Ancient Monuments

History on the Ground

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Cairnfield south of Straighthead Gill, Burnmoor

A Scheduled Monument in Wasdale, Cumbria

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Latitude: 54.4391 / 54°26'20"N

Longitude: -3.265 / 3°15'53"W

OS Eastings: 318053.515613

OS Northings: 505590.496105

OS Grid: NY180055

Mapcode National: GBR 5KM3.YG

Mapcode Global: WH70X.TPF8

Entry Name: Cairnfield south of Straighthead Gill, Burnmoor

Scheduled Date: 18 July 1994

Source: Historic England

Source ID: 1008535

English Heritage Legacy ID: 23696

County: Cumbria

Civil Parish: Wasdale

Traditional County: Cumberland

Lieutenancy Area (Ceremonial County): Cumbria

Church of England Parish: Wasdale Head St Olaf

Church of England Diocese: Carlisle


The monument includes a cairnfield located on an east facing hillslope south
of Straighthead Gill. It lies at the northern end of a large area of open
moorland known as Burnmoor which contains an abundance of prehistoric remains.
The cairnfield includes 40 cairns, one irregular spread of stones and one
short length of stone wall. The majority of the cairns are circular and range
between 1.5m - 5.3m in diameter and 0.05m - 0.4m high. Of the remaining
cairns four are sub-circular and measure between 4.5m - 10m long by 3.1m -
5.6m wide, one is ovoid and measures 4.9m long by 2.9m wide, and one is
elongated and measures 8.2m long by 3.3m wide. The short length of wall lies
at the extreme western end of the cairnfield and measures 13.5m long by 1m
wide and 0.1m high. The irregular spread of stones measures approximately 10m
long by 6m wide and has a short 'tail' at its western end. The wall and stone
spread are interpreted as further elements of the field system represented by
the cairnfield.

The site of the monument is shown on the attached map extract.
It includes a 2 metre boundary around the archaeological features,
considered to be essential for the monument's support and preservation.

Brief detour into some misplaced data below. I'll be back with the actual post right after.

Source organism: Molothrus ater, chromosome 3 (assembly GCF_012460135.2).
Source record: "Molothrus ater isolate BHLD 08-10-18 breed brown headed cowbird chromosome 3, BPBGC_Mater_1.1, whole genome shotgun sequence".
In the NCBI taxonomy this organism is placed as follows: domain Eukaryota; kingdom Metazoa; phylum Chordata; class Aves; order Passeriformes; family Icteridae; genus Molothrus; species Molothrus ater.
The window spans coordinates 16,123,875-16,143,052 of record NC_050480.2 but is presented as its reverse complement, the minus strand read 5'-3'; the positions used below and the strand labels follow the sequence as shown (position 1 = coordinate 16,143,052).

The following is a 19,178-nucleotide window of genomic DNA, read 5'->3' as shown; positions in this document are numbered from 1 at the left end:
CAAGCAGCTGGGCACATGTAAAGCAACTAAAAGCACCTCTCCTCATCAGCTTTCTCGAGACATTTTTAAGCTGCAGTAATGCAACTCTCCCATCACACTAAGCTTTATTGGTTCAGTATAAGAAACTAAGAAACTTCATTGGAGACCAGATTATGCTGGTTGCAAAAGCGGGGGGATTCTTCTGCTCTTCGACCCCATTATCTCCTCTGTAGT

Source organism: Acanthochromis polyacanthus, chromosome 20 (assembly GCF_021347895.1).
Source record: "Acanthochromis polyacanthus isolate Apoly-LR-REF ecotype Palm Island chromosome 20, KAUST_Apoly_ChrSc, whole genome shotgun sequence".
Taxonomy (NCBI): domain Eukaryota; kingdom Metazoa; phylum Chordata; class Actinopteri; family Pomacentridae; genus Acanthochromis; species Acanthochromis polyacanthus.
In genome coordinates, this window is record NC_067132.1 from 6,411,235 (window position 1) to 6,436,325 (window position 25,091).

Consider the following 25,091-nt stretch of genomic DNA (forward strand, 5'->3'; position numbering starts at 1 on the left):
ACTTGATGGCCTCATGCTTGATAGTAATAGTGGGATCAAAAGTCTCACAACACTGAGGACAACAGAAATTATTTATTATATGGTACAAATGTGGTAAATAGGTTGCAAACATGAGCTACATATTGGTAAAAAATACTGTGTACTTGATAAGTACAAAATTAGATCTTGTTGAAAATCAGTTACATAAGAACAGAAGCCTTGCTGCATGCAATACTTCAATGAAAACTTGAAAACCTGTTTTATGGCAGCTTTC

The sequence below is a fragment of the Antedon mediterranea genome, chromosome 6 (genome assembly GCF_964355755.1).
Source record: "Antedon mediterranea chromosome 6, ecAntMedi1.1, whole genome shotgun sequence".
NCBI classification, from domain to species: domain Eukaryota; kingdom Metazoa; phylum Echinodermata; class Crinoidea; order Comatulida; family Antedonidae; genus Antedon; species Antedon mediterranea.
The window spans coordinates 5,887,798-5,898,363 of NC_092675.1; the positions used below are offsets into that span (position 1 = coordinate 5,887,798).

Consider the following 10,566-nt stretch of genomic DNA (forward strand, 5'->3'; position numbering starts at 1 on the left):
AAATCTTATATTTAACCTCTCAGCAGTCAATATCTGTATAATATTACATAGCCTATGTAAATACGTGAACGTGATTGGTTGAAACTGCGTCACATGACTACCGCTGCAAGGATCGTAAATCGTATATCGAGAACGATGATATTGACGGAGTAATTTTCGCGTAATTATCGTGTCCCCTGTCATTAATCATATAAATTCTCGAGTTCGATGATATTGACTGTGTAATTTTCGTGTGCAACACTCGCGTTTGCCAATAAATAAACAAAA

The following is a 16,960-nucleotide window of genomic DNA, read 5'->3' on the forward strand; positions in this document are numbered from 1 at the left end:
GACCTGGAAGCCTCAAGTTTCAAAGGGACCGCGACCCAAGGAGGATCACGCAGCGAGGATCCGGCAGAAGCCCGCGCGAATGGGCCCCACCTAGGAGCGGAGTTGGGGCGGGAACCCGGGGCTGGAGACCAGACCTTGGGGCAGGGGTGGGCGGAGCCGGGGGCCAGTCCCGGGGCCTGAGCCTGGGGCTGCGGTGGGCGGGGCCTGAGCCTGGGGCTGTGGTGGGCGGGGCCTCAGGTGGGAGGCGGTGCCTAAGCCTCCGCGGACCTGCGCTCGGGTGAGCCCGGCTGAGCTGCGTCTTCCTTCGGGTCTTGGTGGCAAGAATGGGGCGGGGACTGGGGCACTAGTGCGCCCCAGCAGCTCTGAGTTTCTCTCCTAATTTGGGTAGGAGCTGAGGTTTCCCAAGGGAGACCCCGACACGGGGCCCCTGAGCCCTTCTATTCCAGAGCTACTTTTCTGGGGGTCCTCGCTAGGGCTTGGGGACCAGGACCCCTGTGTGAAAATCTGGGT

Source: Historic England

Reasons for Scheduling

Cairnfields are concentrations of cairns sited in close proximity to one
another. They often consist largely of clearance cairns, built with stone
cleared from the surrounding landsurface to improve its use for agriculture,
and on occasion their distribution pattern can be seen to define field plots.
However, funerary cairns are also frequently incorporated, although without
excavation it may be impossible to determine which cairns contain burials.
Clearance cairns were constructed from the Neolithic period (from c.3400 BC),
although the majority of examples appear to be the result of field clearance
which began during the earlier Bronze Age and continued into the later Bronze
Age (2000-700 BC). The considerable longevity and variation in the size,
content and associations of cairnfields provide important information on the
development of land use and agricultural practices. Cairnfields also retain
information on the diversity of beliefs and social organisation during the
prehistoric period.

The cairnfield south of Straighthead Gill survives well. It is a primary type
of cairnfield, that is one demonstrating the initial phase of prehistoric land
clearance only. The cairnfield appears not to have been modified by later use
and hence survives in its original form. It therefore represents the earliest
stage of human management of the landscape. It contrasts markedly with the
developed types of cairnfield found elsewhere on Burnmoor and illustrates the
diversity within the cairnfield class of monument and the differing
prehistoric land management strategies. The cairnfield lies close to other
prehistoric monuments on Burnmoor and thus indicates the importance of this
area in prehistoric times and the diversity of monument classes to be found

Source: Historic England


Books and journals
Leech, R H, The Lake District National Park Survey - Burnmoor, (1992), 1-4
Raymond,F., MPP Single Monument Class Descriptions - Cairnfields, (1987)
To Robinson,K.D. MPPFW, Quartermaine, J, (1993)

Source: Historic England

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